SS&C Intralinks Japan M&A Survey: Dealmakers Look Ahead Amidst COVID-19 Uncertainties
Japanese businesses were already struggling before the pandemic. Our survey of M&A practitioners in Japan reveals that volatility and uncertainty will continue to impact the dealmaking landscape for the foreseeable future.
1 June 2020
In Q1 2020, mergers and acquisitions (M&A) activity in Japan was off to a strong start. Total deal value grew 60 percent year over year to USD 12.8 billion in the quarter while deal volume remained flat, according to data from Mergermarket. As the impact of the worldwide COVID-19 pandemic started to be felt in Japan by mid-March, a state of emergency was declared by the government on April 7. During this turbulent time, M&A activity slowed down significantly. At the beginning of May, Q2 2020 deal value and deal volume were both trending around 20 percent below the level we saw in Q2 2019.
With Japan’s gross domestic product (GDP) shrinking -3.4 percent between the January-to-March period from the previous quarter in real terms for the second straight contraction, the economy has entered a recession – defined as having two successive quarters of negative GDP growth – for the first time in more than four years. Market consensus suggests a V-shaped recovery is unlikely and it will likely take until at least the second half of 2021 for the economy to bounce back to the pre-COVID 19 levels. With Prime Minister Shinzo Abe declaring the country is “in the worst crisis since the end of World War II,” it will remain a challenging environment for M&A dealmakers as companies struggle with deteriorating business conditions and liquidity issues.
SS&C Intralinks surveyed Japanese dealmakers from April 23 to April 30, 2020, to learn more about the current uncertainties and sentiment in the M&A market. Here’s a summary of our findings from this survey.
1. Breakdown of Survey Participants
We surveyed 145 participants from across the M&A industry in Japan. The breakdown of respondents is as follows:
2. Current Work Arrangement
Over 70 percent of participants said they are currently working from home. If you added those that responded that they are mixing working from home with working at their office, over 90 percent of participants are working from home in some shape or form. This number is higher than what is being reported in the media in Japan. This data point most likely reflects the fact that working from home is more widely accepted in the industries (financial services, consulting and other professional services) and geographies (mostly the Kanto region) that the survey participants are concentrated in.
3. The Impact of Current Work Arrangement
We asked survey participants the impact of their current work arrangement in terms of doing their jobs effectively. Seventy percent of respondents answered their productivity has been somewhat impacted by the current situation while close to 30 percent confirmed it has not impacted them in a meaningful way. Only 7 percent of respondents answered they have been severely impacted by their current work arrangement which is surprisingly low and most likely reflects the fact that people have adjusted to working remotely by now and can conduct their jobs relatively smoothly under the circumstance. There was also a response that indicated the respondent (in Financial Services) had not been impacted much but their clients had been impacted more.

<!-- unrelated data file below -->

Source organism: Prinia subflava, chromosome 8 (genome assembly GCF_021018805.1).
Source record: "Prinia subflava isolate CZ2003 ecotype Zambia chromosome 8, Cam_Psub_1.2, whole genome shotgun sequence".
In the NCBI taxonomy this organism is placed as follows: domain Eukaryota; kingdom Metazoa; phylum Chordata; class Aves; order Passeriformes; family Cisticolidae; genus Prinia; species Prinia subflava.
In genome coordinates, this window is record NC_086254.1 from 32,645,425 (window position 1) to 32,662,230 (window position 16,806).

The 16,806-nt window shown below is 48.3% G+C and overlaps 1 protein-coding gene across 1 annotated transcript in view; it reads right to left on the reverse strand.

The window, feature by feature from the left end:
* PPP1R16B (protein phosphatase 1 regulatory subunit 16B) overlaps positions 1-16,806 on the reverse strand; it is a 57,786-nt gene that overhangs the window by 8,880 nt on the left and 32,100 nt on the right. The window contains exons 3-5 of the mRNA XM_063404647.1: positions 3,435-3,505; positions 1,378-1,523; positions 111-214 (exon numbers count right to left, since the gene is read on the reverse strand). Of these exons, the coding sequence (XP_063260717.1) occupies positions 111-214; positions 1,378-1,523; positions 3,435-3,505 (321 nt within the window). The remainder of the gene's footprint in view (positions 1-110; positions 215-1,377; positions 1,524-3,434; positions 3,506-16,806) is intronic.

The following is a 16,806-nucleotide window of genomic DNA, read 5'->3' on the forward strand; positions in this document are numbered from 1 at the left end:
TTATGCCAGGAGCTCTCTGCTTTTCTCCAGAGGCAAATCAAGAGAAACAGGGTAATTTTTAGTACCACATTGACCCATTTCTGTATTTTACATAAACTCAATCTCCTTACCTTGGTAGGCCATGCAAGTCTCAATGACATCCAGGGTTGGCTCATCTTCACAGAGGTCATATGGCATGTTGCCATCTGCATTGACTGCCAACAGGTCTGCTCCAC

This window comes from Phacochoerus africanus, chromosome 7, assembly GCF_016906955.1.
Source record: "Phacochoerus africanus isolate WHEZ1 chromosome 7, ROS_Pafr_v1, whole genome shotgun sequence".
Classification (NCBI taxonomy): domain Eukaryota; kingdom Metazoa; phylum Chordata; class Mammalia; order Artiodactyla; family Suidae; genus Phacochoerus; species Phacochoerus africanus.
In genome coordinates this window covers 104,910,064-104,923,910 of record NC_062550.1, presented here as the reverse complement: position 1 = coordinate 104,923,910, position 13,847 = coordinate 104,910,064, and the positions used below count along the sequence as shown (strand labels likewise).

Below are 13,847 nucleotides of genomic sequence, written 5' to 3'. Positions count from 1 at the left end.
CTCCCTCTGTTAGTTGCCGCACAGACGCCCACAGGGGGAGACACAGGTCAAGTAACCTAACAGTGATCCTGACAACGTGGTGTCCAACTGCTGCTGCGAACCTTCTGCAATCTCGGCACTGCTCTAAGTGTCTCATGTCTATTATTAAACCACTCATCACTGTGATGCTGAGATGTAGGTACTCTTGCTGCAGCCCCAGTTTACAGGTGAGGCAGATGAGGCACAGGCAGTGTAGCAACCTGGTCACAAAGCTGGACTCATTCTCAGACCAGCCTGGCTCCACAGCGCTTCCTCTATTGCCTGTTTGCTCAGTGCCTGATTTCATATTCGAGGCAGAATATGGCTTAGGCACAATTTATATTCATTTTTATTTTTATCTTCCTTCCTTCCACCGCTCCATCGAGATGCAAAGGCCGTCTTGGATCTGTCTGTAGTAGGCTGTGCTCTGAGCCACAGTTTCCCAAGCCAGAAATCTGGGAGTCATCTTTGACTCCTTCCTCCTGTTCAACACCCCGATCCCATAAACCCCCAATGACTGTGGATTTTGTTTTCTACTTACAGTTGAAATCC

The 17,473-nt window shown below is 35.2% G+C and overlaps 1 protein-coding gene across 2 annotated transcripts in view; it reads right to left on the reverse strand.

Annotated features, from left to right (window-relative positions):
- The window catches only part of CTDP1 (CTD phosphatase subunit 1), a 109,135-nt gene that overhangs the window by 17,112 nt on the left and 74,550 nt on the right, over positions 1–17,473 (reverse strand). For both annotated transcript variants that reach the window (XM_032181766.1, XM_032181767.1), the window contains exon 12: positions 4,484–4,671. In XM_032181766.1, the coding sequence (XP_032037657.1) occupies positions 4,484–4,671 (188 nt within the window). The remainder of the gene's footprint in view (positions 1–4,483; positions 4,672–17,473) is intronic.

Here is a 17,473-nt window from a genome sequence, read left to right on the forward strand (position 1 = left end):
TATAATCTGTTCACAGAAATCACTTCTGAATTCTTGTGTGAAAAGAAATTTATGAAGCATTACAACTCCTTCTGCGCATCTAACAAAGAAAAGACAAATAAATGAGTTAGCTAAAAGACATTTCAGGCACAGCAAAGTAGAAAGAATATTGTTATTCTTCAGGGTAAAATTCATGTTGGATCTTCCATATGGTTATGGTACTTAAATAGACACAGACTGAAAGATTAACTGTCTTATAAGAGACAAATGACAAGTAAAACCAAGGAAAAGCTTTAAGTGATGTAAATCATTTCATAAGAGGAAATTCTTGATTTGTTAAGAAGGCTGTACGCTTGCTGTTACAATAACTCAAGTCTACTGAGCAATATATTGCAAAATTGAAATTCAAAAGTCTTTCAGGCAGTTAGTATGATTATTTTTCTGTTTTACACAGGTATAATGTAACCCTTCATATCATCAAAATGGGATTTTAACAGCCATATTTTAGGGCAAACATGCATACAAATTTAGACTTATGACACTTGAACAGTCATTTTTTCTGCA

4. Current Deal Flow
Not surprisingly, over 90 percent of respondents confirmed the current environment is negatively impacting deal flow. It is a slight surprise on the positive side to learn that over 40 percent of respondents are seeing an impact on current deal flow but not materially. This suggests that active M&A participants are not holding back and have maintained their strategy to actively use M&A for their corporate strategy even under challenging market conditions. There were also some mentions of restructuring type deals starting to pop up and beginning to increase overall deal flow activity.
5. Impact on ongoing deals
Over 60 percent of participants confirmed they are witnessing a slowdown in the execution of deals. Close to 30 percent of respondents are also seeing deals being canceled or are facing risks of transactions being canceled while only 8 percent are not seeing any impact on ongoing deals. Multiple respondents are seeing some deals take much longer and other deals being canceled altogether. These results suggest the current market environment is having a more severe impact on ongoing deals compared to deal flow and likely suggests that the sudden and severe deterioration of company fundamentals and cash flow for buyers and/or sellers, changes to the capital raising environment and severe fluctuations in public asset prices and valuation levels are making it increasingly harder for dealmakers to close deals right now.
6. When will deal flow come back?
With over 90 percent of survey participants seeing a negative impact on current deal flow, we then asked participants when they think deal flow will start to pick up. Over 40 percent of respondents are currently forecasting a recovery during the second half of 2020. About 20 percent of the respondents are not expecting a pick-up in deal flow until 2021 while over one-third of all participants also responded they did not know when the recovery will likely start, reflecting the overwhelming sense of uncertainty surrounding the market today. While acknowledging this, based on the overall response from our survey participants, the consensus is the recovery in deal flow is likely to be somewhere in the latter half of H2 2020 around the September to October timeframe.
7. What types of deals will likely increase most?